A couple of days ago, the Wall Street Journal ran a story that described just how obsessed Donald Trump is with the stock market these days.
That, in an of itself, isn’t really “news”. After all, Trump has been obsessed with the stock market since taking office, and he’s tweet-bragged about the Dow more times than anyone can count.
Just to reiterate the obvious, it’s never a great idea to take credit for the stock market if you’re the president. That’s tempting fate, and it sets the stage for a scenario where, if the market falls, you either have to own the selloff just like you owned the rally, or else find a scapegoat.
For Trump, that scapegoat is Jerome Powell, an exceptionally ironic development for multiple reasons, not the least of which are:
- Trump repeatedly cited Janet Yellen’s policies as the proximate cause of the buoyant stock market while on the campaign trail, proving beyond a shadow of a doubt that he had some conception of how monetary policy feeds through to equity prices and yet, his pride got in the way of reappointing Yellen which means he has nobody to blame but himself for Powell’s “poor” performance as guardian of the Dow
- Trump’s own foray into late-cycle fiscal stimulus forced Jerome Powell to lean more hawkish than he otherwise might this year which means, again, that when it comes to the Fed going “loco”, the President can at least partially blame the man in the mirror
Thanks to the Fed’s recent dovish turn and Powell’s reasonably explicit efforts to walk back his “long way from neutral” comments from October, it’s harder for Trump to blame the Fed for market volatility. Last week was a case in point. It is clear that the market is worried about the durability of the tenuous trade truce struck in Argentina and the Huawei situation has exacerbated those worries materially.
Stocks posted their best week since 2011 thanks to Powell last week and had their worst week since March this week thanks in no small part to the Huawei drama.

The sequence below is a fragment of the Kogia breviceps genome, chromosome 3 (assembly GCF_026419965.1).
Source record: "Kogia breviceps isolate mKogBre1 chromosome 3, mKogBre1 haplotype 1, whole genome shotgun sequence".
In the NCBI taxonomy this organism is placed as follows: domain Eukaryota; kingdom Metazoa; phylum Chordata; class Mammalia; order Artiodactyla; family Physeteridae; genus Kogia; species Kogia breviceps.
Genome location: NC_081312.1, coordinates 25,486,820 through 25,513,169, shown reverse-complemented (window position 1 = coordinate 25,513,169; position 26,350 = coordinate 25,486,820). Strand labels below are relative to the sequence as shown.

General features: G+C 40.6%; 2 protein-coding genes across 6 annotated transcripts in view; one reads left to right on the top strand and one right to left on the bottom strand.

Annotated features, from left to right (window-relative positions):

In short: Trump is running out of excuses when it comes to finding ways to deflect blame from the trade war in the course of explaining away market volatility.
And indeed, it’s not even clear that one came entirely blame Powell’s “long way from neutral” misstep for the October rout. Have a look at the following chart (which also shows the evolution of Wall Street’s year-end S&P target) and tell me what “caused” the swoon, Jerome Powell or the imposition of tariffs on $200 billion in Chinese goods from September 24:
Clearly, both played a role and there’s a good argument to be made that Powell was the controlling factor, but that doesn’t change the fact that on September 24, everyone suddenly realized Trump was serious about the trade war. Until then, the actual amount of Chinese goods subject to tariffs was small in the grand scheme of things.
Getting back to the Wall Street Journal article mentioned here at the outset, here are two excerpts:
Mr. Trump has often dismissed market fluctuations as part of a natural correction, but several people close to the president say he places as much importance on the health of the Dow Jones Industrial Average for validation of his job performance as he does with his polling numbers.
While at the White House, he will often keep the TV tuned to business channels and watch the Dow’s minute-to-minute movements, people close to the White House said. He would get excited about triple-digit gains in a single day and question aides about how certain actions might influence the market, people familiar with the matter said. Asked about Mr. Trump’s attention to the stock market, one person close to the White House said: “He’s glued to it.”
Yes, Trump is “glued to it”, and unless you believe that he believes that the American public is going to take seriously the notion that the proximate cause of the market’s readily apparent consternation is “presidential interference” (a term Trump made up last month to explain equity volatility), you’d be inclined to think that before long, he will relent. Because if he doesn’t, he’ll have to explain why this gap keeps getting wider:
(Bloomberg, w/ annotations)
And before anyone says anything, “yes”, it would probably be more accurate to measure that from the election rather than the inauguration, but here’s the thing: That’s not as much fun! 🖕
Now please, Don Jr., tell us again how “it’s amazing what happens when a businessman is allowed to run the economy.”